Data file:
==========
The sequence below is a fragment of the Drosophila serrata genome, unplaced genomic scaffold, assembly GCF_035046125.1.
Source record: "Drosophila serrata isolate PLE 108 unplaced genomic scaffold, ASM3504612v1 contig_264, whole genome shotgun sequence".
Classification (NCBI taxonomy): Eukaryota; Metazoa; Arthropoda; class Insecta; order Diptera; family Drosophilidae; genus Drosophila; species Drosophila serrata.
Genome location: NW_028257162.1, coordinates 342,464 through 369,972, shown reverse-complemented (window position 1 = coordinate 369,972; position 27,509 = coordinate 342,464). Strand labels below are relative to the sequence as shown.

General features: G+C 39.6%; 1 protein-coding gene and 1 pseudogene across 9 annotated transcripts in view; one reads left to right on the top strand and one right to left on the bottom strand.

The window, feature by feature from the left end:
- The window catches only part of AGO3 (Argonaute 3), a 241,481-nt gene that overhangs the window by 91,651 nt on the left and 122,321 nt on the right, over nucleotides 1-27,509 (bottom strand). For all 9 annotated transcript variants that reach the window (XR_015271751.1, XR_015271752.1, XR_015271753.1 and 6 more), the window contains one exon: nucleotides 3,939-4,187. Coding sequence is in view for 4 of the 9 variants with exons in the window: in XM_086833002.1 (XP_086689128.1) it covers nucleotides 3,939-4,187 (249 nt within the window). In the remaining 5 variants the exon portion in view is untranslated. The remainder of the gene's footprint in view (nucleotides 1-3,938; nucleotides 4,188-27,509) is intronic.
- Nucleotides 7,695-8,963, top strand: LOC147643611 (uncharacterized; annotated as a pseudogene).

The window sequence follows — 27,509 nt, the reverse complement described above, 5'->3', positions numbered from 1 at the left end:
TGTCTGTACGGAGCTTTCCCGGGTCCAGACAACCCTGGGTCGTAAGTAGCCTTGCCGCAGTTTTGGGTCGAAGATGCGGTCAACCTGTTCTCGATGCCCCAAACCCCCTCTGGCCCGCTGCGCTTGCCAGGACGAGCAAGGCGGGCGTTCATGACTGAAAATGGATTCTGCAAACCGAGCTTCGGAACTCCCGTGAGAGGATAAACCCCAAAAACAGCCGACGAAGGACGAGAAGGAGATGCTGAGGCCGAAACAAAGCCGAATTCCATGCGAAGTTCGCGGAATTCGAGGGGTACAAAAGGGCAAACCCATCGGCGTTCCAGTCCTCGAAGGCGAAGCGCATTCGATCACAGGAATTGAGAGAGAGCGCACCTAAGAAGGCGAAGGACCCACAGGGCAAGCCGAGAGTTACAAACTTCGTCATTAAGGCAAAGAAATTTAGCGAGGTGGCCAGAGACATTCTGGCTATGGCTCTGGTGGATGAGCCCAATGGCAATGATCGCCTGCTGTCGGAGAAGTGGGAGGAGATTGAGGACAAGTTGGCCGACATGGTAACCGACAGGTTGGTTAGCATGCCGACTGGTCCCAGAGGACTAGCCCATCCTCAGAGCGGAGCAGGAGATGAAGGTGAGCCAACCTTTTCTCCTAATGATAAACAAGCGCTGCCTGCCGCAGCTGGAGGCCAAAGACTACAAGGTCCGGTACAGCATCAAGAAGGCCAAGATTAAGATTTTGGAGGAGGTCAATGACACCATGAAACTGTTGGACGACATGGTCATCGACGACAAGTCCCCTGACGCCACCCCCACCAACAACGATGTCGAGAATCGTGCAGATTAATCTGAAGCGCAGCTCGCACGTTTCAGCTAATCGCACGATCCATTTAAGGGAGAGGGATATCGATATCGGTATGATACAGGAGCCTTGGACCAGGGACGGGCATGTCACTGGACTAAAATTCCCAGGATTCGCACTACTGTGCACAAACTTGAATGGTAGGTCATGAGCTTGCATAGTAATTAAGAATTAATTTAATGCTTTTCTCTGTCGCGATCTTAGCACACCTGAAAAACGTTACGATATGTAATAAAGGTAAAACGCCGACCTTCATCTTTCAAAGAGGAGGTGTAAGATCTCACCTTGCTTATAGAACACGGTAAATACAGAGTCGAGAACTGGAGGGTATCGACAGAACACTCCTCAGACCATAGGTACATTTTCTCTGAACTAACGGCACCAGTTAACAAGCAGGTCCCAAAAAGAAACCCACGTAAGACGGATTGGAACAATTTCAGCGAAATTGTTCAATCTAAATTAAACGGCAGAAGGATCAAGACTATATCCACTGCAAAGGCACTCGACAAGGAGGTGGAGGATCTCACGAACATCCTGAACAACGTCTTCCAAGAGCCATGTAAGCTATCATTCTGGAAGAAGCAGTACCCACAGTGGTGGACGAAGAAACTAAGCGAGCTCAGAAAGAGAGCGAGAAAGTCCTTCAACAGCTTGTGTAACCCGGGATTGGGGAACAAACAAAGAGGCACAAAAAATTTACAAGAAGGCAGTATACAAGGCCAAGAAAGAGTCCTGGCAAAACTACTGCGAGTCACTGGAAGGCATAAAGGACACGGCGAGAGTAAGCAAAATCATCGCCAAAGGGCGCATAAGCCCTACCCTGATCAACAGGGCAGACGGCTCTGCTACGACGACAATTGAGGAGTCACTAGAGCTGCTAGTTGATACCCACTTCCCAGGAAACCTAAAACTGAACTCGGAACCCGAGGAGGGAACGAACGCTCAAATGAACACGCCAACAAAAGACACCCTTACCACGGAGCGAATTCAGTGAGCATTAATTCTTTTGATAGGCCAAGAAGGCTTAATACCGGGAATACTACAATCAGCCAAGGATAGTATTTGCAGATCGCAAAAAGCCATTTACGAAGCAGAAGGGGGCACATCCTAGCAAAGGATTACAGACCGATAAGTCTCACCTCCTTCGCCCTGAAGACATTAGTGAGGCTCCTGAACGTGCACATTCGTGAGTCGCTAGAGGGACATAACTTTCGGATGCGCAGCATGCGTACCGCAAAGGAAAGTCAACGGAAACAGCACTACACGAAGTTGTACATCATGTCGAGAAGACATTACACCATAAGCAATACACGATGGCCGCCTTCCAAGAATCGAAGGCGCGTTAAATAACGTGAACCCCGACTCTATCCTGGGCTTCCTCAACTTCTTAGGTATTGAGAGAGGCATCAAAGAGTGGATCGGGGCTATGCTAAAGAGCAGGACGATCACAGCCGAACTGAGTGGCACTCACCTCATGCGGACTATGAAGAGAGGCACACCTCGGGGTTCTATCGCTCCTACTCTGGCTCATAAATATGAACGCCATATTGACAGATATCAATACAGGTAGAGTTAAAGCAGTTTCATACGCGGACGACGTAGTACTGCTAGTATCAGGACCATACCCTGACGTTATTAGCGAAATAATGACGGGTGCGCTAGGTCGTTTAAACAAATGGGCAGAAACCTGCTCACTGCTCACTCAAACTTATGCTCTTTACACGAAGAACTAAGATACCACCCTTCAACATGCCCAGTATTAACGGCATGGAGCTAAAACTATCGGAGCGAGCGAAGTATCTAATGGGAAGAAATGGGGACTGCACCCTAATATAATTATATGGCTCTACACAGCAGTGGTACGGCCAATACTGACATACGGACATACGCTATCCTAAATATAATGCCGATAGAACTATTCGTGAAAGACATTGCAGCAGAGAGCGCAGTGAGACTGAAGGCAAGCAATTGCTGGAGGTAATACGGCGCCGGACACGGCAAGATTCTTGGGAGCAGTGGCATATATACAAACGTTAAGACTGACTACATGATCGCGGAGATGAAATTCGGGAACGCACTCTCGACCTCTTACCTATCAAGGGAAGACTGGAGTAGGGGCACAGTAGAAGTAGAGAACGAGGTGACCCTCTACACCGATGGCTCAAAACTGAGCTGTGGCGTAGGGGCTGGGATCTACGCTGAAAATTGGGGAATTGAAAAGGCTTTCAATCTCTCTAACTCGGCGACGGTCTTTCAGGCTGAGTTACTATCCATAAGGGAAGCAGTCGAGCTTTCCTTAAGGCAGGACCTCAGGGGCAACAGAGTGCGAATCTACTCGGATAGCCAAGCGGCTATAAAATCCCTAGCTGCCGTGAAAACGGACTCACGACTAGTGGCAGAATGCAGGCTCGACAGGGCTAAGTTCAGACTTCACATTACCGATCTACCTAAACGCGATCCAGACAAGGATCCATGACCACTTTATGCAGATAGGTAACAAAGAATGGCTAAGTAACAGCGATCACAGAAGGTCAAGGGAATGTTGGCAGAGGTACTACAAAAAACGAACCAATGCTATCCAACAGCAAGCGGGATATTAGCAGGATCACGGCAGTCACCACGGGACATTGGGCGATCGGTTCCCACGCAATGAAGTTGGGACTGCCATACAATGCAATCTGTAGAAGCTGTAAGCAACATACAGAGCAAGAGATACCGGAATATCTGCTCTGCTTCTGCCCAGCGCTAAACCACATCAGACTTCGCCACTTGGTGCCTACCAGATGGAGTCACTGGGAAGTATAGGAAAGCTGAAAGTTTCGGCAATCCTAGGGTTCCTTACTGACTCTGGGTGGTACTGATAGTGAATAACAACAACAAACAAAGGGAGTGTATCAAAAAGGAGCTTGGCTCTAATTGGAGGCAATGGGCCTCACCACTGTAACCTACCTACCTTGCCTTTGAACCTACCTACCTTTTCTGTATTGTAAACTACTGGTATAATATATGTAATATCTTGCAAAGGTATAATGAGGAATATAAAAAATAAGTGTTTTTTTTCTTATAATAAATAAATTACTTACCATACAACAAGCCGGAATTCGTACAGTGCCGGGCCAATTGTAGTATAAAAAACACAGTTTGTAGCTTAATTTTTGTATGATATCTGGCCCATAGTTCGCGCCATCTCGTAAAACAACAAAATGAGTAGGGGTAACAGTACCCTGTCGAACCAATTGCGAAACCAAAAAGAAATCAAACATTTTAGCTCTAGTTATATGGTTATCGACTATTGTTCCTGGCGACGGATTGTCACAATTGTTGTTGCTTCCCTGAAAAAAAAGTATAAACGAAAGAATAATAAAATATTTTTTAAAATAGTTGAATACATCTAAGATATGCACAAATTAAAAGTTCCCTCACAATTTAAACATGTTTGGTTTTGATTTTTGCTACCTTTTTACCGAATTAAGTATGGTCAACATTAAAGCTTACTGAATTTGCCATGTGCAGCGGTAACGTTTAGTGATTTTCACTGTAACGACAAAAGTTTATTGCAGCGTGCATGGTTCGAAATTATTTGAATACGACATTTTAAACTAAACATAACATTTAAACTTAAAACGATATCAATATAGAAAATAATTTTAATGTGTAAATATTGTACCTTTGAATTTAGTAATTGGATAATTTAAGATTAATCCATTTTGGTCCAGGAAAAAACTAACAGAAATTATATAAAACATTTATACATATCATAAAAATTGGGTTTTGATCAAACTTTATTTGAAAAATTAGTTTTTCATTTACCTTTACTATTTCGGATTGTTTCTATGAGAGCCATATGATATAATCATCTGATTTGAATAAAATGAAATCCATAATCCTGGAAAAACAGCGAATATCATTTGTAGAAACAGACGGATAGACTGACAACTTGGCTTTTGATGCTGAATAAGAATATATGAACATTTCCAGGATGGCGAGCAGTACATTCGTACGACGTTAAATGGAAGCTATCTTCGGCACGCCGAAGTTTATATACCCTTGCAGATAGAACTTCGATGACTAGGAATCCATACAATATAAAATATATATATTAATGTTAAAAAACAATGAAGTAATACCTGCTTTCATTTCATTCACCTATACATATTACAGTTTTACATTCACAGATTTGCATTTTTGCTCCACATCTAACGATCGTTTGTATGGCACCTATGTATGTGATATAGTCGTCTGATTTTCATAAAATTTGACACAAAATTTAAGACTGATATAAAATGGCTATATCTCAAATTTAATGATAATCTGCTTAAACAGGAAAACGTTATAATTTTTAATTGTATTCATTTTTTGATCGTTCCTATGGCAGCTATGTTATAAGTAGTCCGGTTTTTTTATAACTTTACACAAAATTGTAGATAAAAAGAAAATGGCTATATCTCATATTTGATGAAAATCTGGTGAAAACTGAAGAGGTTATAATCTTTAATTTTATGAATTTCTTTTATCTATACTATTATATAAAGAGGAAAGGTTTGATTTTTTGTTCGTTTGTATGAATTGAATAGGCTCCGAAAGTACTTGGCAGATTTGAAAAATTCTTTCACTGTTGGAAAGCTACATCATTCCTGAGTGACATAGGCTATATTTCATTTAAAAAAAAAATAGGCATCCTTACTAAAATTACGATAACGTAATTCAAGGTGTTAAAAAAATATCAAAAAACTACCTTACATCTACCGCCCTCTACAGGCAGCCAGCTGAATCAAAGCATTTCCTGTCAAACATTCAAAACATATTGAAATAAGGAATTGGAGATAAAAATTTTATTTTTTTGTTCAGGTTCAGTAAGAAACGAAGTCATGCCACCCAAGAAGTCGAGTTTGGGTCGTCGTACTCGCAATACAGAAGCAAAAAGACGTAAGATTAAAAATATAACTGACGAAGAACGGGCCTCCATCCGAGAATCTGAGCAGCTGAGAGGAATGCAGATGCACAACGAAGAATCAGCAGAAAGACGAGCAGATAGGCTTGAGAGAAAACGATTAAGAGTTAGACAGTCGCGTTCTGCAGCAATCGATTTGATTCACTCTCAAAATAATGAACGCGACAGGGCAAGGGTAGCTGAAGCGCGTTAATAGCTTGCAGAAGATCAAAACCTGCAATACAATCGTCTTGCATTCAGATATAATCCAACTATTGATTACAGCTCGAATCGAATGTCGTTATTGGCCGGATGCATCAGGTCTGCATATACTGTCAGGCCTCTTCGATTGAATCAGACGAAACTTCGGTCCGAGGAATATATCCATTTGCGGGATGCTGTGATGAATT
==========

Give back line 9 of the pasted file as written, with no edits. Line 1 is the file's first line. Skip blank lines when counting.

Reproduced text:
The window sequence follows — 27,509 nt, the reverse complement described above, 5'->3', positions numbered from 1 at the left end: